5. by   raedar63
    I am sorry that you get treated like this. Unfortunatly I see it all the time , I am an older nurse and have worked every unit over the span of my nursing career. If I hear this going on I do not hesitate to tell my co-worker how it is! I still have to occasionally float to the med surg/med tel units and I see how horrible it can be . I also do remember what it is like to try to keep track of 6-8 pts and two to three admissions a shift . The ICU nurses need to be kinder to the over-worked "floor" nurses !
  6. by   blucrna
    Good for you yshell. I agree that post did come off with a "chip on my shoulder" vibe. I'm new to icu nursing but I started off Tele . I've run into a bunch of icu-rns that give others a hard time. You just have to stick to your ground and give em what you got. My hospital uses online health records so in the time I could argue over moot info I could just as easily look it up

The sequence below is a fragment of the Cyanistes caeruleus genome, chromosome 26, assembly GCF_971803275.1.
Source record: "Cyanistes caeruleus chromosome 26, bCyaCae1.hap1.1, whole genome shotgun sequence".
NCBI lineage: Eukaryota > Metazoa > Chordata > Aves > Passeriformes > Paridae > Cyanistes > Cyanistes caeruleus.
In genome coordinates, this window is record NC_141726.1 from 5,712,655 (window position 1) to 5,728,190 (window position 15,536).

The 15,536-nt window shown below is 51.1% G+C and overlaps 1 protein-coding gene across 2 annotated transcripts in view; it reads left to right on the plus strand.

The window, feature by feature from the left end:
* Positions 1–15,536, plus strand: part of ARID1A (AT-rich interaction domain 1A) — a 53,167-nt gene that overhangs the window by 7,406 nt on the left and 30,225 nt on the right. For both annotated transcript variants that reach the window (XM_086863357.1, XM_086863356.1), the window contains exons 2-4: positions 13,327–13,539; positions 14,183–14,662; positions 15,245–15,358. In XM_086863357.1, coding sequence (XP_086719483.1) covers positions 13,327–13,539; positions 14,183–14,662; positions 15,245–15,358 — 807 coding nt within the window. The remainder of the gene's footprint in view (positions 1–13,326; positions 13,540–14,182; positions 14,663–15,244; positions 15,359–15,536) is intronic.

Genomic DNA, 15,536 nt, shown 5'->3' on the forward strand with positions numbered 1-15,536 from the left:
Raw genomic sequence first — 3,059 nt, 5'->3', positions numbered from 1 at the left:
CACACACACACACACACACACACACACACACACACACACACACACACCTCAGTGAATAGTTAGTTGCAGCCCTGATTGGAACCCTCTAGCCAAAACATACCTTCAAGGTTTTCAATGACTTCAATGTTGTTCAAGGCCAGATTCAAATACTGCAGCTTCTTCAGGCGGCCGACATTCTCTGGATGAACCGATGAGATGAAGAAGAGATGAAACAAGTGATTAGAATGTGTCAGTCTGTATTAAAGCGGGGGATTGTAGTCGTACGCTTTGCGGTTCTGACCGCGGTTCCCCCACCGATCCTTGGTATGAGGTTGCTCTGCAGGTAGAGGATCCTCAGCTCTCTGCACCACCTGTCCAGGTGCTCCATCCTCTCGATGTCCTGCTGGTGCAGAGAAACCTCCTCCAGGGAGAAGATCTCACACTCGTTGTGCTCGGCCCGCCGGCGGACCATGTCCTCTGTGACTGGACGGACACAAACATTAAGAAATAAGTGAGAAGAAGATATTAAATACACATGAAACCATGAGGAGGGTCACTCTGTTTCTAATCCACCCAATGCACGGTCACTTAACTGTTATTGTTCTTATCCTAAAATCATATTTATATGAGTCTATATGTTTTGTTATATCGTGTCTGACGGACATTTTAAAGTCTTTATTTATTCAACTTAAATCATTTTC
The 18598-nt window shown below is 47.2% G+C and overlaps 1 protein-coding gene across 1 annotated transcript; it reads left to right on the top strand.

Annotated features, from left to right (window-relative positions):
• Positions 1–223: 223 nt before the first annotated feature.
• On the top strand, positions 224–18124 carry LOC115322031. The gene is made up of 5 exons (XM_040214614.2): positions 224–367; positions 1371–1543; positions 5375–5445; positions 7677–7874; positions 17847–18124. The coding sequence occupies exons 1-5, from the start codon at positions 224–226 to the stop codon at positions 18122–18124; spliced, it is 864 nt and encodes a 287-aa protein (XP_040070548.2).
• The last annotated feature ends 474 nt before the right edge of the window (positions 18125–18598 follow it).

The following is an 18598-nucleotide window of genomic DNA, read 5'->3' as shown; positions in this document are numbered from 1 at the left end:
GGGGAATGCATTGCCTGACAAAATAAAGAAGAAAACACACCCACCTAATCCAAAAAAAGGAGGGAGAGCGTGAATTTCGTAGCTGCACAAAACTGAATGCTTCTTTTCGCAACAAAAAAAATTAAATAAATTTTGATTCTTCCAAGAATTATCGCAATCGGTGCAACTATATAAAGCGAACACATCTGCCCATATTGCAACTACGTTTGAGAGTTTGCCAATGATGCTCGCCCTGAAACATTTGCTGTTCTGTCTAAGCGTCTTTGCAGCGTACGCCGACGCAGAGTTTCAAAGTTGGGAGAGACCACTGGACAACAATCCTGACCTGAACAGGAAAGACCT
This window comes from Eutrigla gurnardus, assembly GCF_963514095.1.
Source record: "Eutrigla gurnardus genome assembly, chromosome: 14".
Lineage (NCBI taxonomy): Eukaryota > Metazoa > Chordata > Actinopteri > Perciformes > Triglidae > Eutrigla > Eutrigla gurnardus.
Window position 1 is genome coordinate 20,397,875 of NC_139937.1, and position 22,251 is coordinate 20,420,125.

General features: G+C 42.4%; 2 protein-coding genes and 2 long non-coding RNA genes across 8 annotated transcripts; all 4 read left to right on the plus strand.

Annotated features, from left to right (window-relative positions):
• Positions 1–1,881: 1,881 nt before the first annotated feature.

7. by   eatmysoxRN
    I usually work on a tele floor with 6-8 patients. I've been pulled to almost every other floor in the hospital, including the ICU. I love the unit. I got an amazingly thorough report for the outgoing nurse and gave a spectacular report when leaving. I knew my patients (2 of them) very well. Yes, they were more critical. Much more. However, I've had the same level when our floor is the ICU diversion acceptor. Having 1 unit level patient really causes problems when there are 5 other patients you are also responsible for.

    Anyhow, I hadnt encountered rude ICU nurses until a couple were pulled to my unit. They were hazy receiving report on 6 patients. They asked what I felt to be crazy questions. Unrelated to the diagnosis. Or asked me what a decub looked like and acted shocked when I told her we could go see it together. Honestly, I'd felt superior after not being able to hand the same report to her as I'd given when floated to ICU. She apologized profusely that night and said she hadn't worked the floor in so long the forgot how challenging it can be.